In a traditional marriage, you, as a couple, have joint bank accounts, pool your incomes into one account, and pay household bills out of that account. You both know what’s in the bank and whether you are saving or losing money each month. When it comes time for tax season, you file joint tax returns. You know each other’s income, and things are fairly simple when it comes to divorce.
Marital finances can complicate divorces in a less traditional setup. Certainly in Queens, with a prevalence of different ethnic cultures, marriages are not all the same. Many families share bank accounts with parents or siblings and hold title to real estate with uncles and cousins. The husband and wife may maintain separate bank accounts and make inconsistent contributions from their incomes to the household bills. Many family-owned cash businesses make it difficult for one spouse to know what the other is earning, spending or saving.
It makes very interesting times when you’re considering divorce and realize:
- Your husband has a $50,000 offshore account with his brother that you were not aware of; or
- Your husband has been paying the mortgage on his father’s Florida house for the past seven years.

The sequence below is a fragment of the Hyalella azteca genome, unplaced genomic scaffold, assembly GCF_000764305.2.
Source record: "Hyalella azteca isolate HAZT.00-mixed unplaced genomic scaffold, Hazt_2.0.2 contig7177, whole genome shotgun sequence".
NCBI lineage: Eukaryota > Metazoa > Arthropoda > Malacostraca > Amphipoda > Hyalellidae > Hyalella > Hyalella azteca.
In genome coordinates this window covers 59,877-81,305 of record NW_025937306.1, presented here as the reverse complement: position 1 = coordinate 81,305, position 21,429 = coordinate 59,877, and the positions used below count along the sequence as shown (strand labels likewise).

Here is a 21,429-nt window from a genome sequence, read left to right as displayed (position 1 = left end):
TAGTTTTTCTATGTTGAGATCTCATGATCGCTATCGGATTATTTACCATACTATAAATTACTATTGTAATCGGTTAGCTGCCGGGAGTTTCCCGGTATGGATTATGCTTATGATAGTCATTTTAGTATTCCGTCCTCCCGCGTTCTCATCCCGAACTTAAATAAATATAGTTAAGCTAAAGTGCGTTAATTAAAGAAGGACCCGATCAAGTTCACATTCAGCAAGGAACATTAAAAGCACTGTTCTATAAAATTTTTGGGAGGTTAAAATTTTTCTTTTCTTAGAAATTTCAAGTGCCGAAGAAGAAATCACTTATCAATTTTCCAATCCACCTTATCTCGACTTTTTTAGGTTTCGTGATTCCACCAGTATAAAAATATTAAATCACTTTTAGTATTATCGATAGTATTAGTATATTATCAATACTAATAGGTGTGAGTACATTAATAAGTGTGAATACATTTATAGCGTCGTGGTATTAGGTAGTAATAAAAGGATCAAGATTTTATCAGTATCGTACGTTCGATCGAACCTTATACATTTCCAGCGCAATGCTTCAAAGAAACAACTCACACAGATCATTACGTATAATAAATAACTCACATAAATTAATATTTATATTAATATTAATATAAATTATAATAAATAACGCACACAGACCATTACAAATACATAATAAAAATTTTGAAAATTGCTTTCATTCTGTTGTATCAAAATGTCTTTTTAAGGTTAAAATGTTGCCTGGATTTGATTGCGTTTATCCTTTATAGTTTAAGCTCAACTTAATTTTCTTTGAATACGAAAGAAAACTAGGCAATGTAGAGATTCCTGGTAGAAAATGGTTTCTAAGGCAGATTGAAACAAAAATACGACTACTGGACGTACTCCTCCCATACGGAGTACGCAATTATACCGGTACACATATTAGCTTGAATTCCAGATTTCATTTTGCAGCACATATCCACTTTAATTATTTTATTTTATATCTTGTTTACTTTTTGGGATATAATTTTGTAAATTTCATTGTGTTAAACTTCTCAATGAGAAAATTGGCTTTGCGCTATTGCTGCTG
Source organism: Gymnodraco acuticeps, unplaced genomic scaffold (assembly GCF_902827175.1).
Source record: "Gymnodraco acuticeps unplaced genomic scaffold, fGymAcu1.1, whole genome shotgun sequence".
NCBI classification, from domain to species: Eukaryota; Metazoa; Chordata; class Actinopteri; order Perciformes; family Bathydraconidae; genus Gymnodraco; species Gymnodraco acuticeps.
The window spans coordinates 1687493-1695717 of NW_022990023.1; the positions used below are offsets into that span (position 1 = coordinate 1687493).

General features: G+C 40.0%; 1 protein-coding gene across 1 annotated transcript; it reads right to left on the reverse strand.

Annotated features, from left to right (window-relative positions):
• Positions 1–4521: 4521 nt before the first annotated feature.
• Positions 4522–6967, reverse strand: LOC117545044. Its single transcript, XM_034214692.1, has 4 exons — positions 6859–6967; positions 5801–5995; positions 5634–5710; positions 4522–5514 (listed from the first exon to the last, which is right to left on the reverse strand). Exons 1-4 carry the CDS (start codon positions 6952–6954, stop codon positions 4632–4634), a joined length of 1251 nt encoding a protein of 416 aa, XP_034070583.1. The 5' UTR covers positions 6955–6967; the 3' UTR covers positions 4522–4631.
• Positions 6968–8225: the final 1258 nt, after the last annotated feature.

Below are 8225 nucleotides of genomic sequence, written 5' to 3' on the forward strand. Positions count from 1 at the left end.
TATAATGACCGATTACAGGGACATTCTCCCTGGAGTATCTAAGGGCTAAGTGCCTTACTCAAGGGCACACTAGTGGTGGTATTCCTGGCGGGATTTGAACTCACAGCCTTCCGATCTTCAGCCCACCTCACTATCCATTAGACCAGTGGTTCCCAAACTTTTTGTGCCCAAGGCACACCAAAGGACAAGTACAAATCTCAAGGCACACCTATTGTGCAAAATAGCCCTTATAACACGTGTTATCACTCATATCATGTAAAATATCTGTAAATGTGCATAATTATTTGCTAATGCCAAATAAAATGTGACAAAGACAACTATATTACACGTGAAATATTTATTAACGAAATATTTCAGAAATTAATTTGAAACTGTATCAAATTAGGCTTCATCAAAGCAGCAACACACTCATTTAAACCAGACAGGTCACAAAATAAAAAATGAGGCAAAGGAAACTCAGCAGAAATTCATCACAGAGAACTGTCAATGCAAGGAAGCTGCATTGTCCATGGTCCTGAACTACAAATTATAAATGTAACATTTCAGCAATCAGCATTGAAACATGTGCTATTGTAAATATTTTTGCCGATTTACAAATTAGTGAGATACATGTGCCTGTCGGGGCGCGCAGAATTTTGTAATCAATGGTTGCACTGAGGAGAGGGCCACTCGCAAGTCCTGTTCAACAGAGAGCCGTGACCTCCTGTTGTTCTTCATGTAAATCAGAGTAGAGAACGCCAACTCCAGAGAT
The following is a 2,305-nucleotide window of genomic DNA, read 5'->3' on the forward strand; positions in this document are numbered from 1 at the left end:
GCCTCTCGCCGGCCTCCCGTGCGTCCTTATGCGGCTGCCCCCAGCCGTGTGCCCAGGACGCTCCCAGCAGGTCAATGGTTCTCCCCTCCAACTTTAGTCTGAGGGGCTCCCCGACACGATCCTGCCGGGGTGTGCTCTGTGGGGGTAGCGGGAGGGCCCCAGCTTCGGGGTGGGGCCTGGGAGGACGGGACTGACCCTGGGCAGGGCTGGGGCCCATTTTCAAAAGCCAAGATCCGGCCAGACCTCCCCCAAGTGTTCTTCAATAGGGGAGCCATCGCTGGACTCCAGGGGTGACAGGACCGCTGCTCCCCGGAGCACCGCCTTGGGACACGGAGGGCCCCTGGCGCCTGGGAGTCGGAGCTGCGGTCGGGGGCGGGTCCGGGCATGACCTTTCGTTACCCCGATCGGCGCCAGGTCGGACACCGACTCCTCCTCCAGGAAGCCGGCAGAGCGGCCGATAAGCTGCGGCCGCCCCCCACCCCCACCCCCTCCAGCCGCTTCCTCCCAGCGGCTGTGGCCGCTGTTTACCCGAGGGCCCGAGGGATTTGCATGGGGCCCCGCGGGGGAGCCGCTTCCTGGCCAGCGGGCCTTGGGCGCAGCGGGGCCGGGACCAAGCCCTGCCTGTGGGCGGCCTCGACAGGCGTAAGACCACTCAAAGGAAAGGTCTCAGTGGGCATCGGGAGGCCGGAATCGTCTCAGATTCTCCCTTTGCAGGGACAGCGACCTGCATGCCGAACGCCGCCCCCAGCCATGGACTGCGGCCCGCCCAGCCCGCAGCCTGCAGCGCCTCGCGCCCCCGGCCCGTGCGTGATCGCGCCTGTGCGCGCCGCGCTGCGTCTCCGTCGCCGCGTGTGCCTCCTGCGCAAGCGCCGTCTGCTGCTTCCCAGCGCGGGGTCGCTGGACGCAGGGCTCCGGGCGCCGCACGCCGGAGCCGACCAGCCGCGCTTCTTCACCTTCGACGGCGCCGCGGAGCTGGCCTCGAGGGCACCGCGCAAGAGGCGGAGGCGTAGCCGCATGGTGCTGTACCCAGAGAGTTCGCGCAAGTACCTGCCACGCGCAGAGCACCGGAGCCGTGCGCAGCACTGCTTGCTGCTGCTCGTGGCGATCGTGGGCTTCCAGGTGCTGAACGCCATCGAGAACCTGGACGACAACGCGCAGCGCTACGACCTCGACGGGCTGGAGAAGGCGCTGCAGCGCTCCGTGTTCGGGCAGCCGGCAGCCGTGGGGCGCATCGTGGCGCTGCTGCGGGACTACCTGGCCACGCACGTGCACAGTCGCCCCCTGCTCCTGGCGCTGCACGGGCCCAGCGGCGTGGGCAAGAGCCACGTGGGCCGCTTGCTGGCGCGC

How do the courts look at such scenarios? Is it dissipation? Or is it merely the way the spouses elected to handle their finances, and the courts will therefore not allow credits or recoupment into the marital estate?
Most judges do not permit a spouse to come into their court blindly saying, “Oh, I had no idea.” You have a duty to know what’s happening with the finances when you are married.
If you sign a joint tax return stating that your husband’s income was $10,000 last year, even though you’re paying a $6,000/month mortgage and driving a new Mercedes-Benz, you may be held to that tax return. Asking for spousal support from a husband who only reports income of $10,000/year could prove difficult in divorce court.
A recent Court of Appeals case (Johnson v. Chapin) basically says that the divorce court should not second-guess the financial decisions and spending habits made during the marriage. In other words, the judge should not go back several years and look at how you did things to try to establish credit, marital waste, and regular spending. It also says that the court can be bound by sworn statements, such as tax returns or loan applications, in which you indicated your own income.
When sorting through the finances of a non-traditional marriage, you need an attorney that’s very familiar with recent case law, as well as a judge’s particular slant on how they feel about income and marital spending habits.